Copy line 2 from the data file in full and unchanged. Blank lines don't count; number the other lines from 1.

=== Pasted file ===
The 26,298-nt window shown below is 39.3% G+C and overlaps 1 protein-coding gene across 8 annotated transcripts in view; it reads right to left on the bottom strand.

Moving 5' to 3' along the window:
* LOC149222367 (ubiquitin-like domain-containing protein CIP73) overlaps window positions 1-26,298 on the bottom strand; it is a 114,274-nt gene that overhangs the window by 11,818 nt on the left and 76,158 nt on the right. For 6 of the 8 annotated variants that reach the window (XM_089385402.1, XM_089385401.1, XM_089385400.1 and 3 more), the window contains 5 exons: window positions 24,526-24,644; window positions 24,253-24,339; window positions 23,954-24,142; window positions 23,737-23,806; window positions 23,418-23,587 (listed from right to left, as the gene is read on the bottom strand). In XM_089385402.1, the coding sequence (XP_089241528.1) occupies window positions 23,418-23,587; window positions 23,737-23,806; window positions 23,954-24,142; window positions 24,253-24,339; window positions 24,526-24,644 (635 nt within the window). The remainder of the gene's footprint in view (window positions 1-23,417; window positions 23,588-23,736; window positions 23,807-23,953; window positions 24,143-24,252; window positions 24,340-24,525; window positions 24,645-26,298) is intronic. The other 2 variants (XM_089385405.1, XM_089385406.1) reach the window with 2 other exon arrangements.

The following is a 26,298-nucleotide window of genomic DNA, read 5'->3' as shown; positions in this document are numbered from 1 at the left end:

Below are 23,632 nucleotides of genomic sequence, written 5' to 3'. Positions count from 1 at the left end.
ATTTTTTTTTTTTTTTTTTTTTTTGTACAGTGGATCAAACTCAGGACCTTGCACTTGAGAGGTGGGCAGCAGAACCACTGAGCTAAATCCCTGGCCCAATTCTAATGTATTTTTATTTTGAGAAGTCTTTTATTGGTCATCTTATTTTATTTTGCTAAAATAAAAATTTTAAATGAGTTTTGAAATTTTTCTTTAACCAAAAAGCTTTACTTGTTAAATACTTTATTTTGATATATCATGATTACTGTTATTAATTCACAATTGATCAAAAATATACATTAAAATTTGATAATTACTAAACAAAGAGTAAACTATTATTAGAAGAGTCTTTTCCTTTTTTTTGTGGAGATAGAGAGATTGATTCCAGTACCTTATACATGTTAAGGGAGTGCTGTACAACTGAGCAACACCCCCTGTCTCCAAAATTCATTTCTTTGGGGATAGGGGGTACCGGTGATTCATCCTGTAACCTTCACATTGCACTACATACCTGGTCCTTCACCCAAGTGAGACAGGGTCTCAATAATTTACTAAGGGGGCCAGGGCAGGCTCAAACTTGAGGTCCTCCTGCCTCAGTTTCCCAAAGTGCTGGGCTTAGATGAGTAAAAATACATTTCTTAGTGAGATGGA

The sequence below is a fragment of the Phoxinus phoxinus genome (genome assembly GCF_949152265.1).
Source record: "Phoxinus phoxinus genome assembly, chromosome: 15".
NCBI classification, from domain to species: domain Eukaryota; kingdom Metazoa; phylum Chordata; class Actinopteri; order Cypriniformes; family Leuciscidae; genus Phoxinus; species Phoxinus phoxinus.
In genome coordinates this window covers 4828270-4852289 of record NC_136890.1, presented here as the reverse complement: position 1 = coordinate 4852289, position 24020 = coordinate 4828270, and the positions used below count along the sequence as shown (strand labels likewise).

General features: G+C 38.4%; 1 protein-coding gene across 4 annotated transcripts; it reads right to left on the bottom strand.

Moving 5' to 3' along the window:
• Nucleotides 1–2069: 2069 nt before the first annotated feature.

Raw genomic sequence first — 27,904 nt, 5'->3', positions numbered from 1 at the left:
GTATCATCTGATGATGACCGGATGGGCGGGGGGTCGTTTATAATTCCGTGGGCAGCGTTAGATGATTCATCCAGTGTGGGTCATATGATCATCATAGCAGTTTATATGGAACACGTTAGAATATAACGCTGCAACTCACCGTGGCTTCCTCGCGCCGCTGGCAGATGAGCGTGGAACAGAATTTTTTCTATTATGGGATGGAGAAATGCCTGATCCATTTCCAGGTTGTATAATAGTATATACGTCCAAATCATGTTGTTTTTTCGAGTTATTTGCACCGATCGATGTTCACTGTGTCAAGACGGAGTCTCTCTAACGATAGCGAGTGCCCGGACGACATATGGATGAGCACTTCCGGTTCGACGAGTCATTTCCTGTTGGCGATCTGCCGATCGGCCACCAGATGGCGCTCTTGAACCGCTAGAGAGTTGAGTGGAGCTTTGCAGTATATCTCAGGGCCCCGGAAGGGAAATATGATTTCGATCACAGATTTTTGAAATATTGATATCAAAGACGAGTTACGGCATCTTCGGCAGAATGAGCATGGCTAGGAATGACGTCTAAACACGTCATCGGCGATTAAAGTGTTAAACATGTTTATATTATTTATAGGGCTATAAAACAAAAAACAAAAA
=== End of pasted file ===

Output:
Moving 5' to 3' along the window: